Liturgy is a loaded word. Liturgy can communicate a myriad of things to different people. For some, it conjures images of dusty pews, stuffy worship, and archaic language. For others, it brings comfort, knowing the order and structure pertaining to the worship gathering. For those coming to the church that I pastor (Coram Deo), many are confused or unaware of why we do various things in our worship services. In this short series, I want to break down the various parts of our liturgy, explain why we do them, why we do them in a particular order, and what the biblical grounds are for each liturgical component.

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Book Review

Book Review: One With Christ

April 8, 2021

What is the central premise of the Christian faith? For most Christians, a well-packaged presentation about sin and the death of Jesus providing forgiveness would be customary. Perhaps others would say that God has communicated to us in the Bible. Still, others would point to a biblical worldview that shapes morality. With so many streams of emphasis among Christians, what is the central doctrine of the Christian faith? In his latest book, One with Christ: An Evangelical Theology of Salvation, Marcus Peter Johnson, professor of theology at Moody Bible Institute, proclaims with gusto the driving doctrine of the entire Bible and the Christian faith: union with Christ.

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Bible, Culture

What We Need Most This Easter

March 31, 2021

In the wake of a global pandemic, millions of Americans have been thrust into a storm-tossed world of trauma, uncertainty, and hopelessness. For many, life before the pandemic seems both like one year ago and five years ago. Even for those who profess the Christian message of resurrection hope, days and weeks have dragged on, leading to despair and hopelessness. While we lament the ongoing deaths of Covid-19 in the world at large, we must not forget that Covid-19 has also taken another drastic toll on American life: our mental well-being. In 2019, 11% of American adults reported struggling with some form of depression and/or anxiety; that figure jumped to an alarming rate of 41% in 2021. For young adults (ages 18-24), the figures are evening more staggering: 56% of young adults have struggled with either depression, anxiety, substance abuse, or suicidal ideation. When two weeks of shutdowns turns into months, and months into quarters, and quarters into a whole year—what do we need most this Easter season?

Theology in the Abstract

Many Pastors may be tempted to preach on the hope of the resurrection in such a way to deal with the diminishing hope that is present in our world. We could preach that the resurrection is the ultimate source of hope and healing for a world gone awry. Because Christ has conquered the grave, he too can conquer even the darkest days of hopelessness in the midst of a pandemic. While all these statements are true, at times, these messages echo the hollow proclamations of secular societies that proclaim, “Andrà tutto bene” (Everything is gonna be fine). We don’t need theology in the abstract—messages of an ethereal and theoretical resurrection. We need a living, breathing, vital hope—Jesus Christ, the Resurrected One. What we need is not merely the hope of resurrection, but the person of Jesus who is risen (remember the old Easter maxim: He is risen! He is risen indeed!).

Many times, in Christian circles, we have a tendency to speak of the resurrection as if it has no connection to our present lives. The resurrection provides the downpayment by which God will right every wrong, gives us hope that Jesus has conquered death, and provides a way for us to see glory even in the midst of pain. Again, all well and true, but still very distance from our day-to-day lives; and more importantly, distant from Jesus, the One in whom resurrection actually flows through. We don’t need a Christianized version of “we will get through this,” rather, we need to find our hope in the one person outside of us that can provide real, substantial hope to our broken world.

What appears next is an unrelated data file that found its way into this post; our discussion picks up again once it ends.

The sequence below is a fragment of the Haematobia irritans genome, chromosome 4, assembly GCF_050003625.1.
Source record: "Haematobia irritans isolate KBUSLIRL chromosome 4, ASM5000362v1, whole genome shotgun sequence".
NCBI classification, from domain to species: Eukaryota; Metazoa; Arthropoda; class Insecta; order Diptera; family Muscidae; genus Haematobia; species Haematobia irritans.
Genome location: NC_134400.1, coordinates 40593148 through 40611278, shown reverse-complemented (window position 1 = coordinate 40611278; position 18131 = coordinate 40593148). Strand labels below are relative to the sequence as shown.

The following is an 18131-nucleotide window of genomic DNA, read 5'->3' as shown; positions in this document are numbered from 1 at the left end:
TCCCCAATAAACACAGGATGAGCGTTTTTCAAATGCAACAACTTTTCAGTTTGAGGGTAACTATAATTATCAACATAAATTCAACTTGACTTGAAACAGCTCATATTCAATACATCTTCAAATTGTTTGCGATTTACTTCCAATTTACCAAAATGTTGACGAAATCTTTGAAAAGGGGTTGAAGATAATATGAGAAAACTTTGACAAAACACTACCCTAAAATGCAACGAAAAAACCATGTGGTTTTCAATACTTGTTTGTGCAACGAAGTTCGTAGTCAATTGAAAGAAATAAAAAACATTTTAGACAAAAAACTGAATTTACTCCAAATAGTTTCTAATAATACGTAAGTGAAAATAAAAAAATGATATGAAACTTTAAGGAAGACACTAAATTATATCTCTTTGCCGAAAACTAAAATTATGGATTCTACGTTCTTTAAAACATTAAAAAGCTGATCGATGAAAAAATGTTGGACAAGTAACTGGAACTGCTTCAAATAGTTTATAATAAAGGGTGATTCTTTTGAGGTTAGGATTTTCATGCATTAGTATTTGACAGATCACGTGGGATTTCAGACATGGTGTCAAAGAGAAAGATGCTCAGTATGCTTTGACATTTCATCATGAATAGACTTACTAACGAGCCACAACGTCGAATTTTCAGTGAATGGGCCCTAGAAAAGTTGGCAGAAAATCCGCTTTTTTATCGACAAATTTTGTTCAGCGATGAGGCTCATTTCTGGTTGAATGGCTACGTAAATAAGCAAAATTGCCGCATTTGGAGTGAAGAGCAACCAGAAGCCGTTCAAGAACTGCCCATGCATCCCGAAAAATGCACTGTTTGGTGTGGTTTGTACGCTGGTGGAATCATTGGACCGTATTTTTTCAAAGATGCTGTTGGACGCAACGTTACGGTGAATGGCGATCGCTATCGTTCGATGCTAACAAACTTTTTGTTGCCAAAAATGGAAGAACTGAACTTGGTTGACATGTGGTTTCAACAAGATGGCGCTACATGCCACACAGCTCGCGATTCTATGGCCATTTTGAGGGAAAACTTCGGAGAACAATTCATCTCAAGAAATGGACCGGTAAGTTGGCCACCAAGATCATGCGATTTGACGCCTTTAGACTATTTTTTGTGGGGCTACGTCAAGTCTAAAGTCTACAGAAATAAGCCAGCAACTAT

In other words, more than simply, “the resurrection is true,” we need, more than ever, “Jesus is alive.” Jesus is alive even now, ruling and reigning over every square inch of the cosmos. Jesus is alive right now, governing and sustaining the smallest molecule to the largest galaxy. Jesus is alive right now in his gathered church, proclaiming the good news through Word, deed, and sacrament. Too many times our message of hope in the resurrection is nothing more than a spiritualized version of Bob Marley, “Don’t worry. Be Happy.”

The New Testament knows nothing of an impersonal resurrection with an abstract hope—it knows the resurrected and conquering Savior who says, “Do not be afraid. I am the First and the Last. I am the Living One; I was dead, and now look, I am alive for ever and ever! And I hold the keys of death and Hades” (Rev 1:17-18).” Again, our hope is not in an idea of resurrection but in the One in who actually resurrected. What a world starved for hope needs is not platitudes and cliches about the unpredictable possibility of hope (i.e. we will get through this) but a deep and abiding trust in Jesus who actually gives us his promise that one day he will return to renew, restore, and redeem all things. In this Easter season, anchor your lives to the resurrected Christ, not simply the hope of resurrection.

Culture

Modern Evangelicalism and the Trap of Binary Thinking

March 15, 2021

It seems that every week on my social media feeds, broader evangelical leaders are decrying some new doctrine, fad, or cultural ideology. Wielding their words as weapons of war, these denouncements are seen as heralding and defending the truth, as 2 Tim 2:15 exhorts pastors to do. My problem is not with leaders defending the truth but in the manner that they do so: primarily in the form of binary thinking. Rather than affirming various aspects that are true because of common grace, evangelical leaders decry the entire secular ideology because it does not fit within a conservative systematic theological textbook.